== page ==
Taqueria Guadalajara has been a part of the Lubbock community for more than twenty years. The panaderia offers fresh bread on the weekends beginning at 9 am where they sell out of their most popular item, the conchas. Throughout the week, however, you can still buy the breads at an extremely discounted rate. Recently, when the inspiration for this article was birthed, my friend Greg and I were having lunch for the first time there and were surrounded by the colorful murals of the building. Sitting at the center of our table was a bag full of pan dulce that he purchased for only a couple of bucks. 

The panaderia also has a convenient drive-thru that can be beneficial for those on the go and one may want to take that option because the most famous panaderia on the trail is just a short drive away in Lubbock’s now flourishing downtown.

Jimenez Bakery (1217 Crickets Ave.)

Baked fresh everyday Jimenez Bakery has been in existence for 52 years. Martha Jimenez, the current owner, says that people stream in and out, day in and day out, for the Calabaza Empanadas which is a single baked pie with pumpkin filling. 

The bakery was started by Martha’s father and she says there has always been a loyal following. The business has survived for half a century of downtown Lubbock being an active bustling part of the city, to the many years of neglect, to now a resurgence. Their reputation throughout the years, however, have held strong.

“The Marble Cake,” Martha laughs through her protective Covid-19 mask from a distance, “my customers will not let me not have it. I have to make sure I have plenty of that every day.”

Lubbockites may not even be aware that they have been devouring some of the fresh goods from Jimenez Bakery at other restaurants for many years. The bakery once supplied many locally known restaurants with buns and fresh breads for decades. 

“At one point everyone abandoned the downtown area but they [Lubbock] never abandoned us,” Martha says from downtown on Lubbock’s famous Cricket Avenue. “People come from all over for our empanadas,” she says taking a brief moment to talk to me. The moment is all too brief because soon a couple comes in to order a dozen of her pumpkin empanadas. “See,” she says proudly filling a bakery box with the goods, “what did I tell ya?”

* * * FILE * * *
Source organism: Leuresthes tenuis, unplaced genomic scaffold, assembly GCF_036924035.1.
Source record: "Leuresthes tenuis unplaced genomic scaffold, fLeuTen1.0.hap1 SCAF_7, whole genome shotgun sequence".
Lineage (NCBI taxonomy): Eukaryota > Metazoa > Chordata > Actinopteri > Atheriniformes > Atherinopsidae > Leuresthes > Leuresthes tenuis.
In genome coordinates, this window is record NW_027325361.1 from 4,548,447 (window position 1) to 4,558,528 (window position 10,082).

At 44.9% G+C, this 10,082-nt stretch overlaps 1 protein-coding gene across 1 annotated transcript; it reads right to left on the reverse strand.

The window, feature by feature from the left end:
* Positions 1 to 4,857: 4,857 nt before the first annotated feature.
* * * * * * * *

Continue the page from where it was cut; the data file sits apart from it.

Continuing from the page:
It doesnt end…

My panaderia tour of Lubbock ended at Jimenez Bakery and what a great place to end it as Martha told me stories of how much the place means to so many. She told me of designing wedding cakes for families and now those families are bringing in their daughters for their wedding cakes. Each story reminding me of the times when I was a child and would watch the grown-ups sit around a table with their cafecitos and calabaza empanadas while discussing the past with such reverence you swore they were back there; in North Lubbock, on the rancheros, in the church halls, working the fields, or even packed in little school lunches..

No matter where in Lubbock, pan dulce was there.


About the Author:

James Villanueva is the author of the Young Adult Novel, “Flick,” and the historical book, “Remembering Slaton, Texas: Centennial Stories 1911-2011.” His writing has been featured in various publications including Texas Monthly Magazine, The Atlanta Journal-Constitution, and the Sacramento Press. His writings have been nominated for various awards including the School Bell Reward for Educational Journalism and the LAMBDA Literary Award. He has also participated as a guest panelist for the world-renowned AJC Decatur Book Festival in Decatur, Georgia. James is currently owned by a miniature dachshund named Oliver and teaches creative writing and journalism in Lubbock, Texas.